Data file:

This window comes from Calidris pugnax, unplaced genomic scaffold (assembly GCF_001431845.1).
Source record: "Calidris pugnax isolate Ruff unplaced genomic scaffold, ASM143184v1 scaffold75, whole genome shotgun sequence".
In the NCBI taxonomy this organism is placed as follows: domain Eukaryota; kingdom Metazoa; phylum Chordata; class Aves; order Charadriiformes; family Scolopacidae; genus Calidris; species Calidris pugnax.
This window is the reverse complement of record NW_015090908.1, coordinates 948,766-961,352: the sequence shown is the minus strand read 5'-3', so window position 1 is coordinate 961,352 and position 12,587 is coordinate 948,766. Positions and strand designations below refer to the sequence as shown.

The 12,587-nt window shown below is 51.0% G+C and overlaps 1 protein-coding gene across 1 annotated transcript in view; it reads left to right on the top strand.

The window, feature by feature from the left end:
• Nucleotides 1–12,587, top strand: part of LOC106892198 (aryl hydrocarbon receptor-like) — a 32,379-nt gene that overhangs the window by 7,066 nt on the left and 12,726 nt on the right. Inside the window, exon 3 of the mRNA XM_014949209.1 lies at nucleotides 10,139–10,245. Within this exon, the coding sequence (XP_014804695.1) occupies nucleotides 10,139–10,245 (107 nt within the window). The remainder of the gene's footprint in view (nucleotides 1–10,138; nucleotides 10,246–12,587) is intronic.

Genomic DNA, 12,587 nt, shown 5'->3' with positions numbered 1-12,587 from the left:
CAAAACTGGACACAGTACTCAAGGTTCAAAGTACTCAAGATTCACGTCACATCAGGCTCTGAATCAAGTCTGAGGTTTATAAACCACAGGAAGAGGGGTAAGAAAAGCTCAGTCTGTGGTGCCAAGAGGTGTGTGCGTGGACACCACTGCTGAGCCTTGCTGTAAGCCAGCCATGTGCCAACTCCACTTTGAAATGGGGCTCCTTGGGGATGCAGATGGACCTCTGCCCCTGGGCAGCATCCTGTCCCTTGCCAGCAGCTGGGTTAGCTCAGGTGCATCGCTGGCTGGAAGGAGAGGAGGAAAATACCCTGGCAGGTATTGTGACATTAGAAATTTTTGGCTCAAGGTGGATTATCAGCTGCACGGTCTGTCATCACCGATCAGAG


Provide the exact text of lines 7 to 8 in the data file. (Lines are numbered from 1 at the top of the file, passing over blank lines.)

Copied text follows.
• Nucleotides 1–12,587, top strand: part of LOC106892198 (aryl hydrocarbon receptor-like) — a 32,379-nt gene that overhangs the window by 7,066 nt on the left and 12,726 nt on the right. Inside the window, exon 3 of the mRNA XM_014949209.1 lies at nucleotides 10,139–10,245. Within this exon, the coding sequence (XP_014804695.1) occupies nucleotides 10,139–10,245 (107 nt within the window). The remainder of the gene's footprint in view (nucleotides 1–10,138; nucleotides 10,246–12,587) is intronic.

Genomic DNA, 12,587 nt, shown 5'->3' with positions numbered 1-12,587 from the left: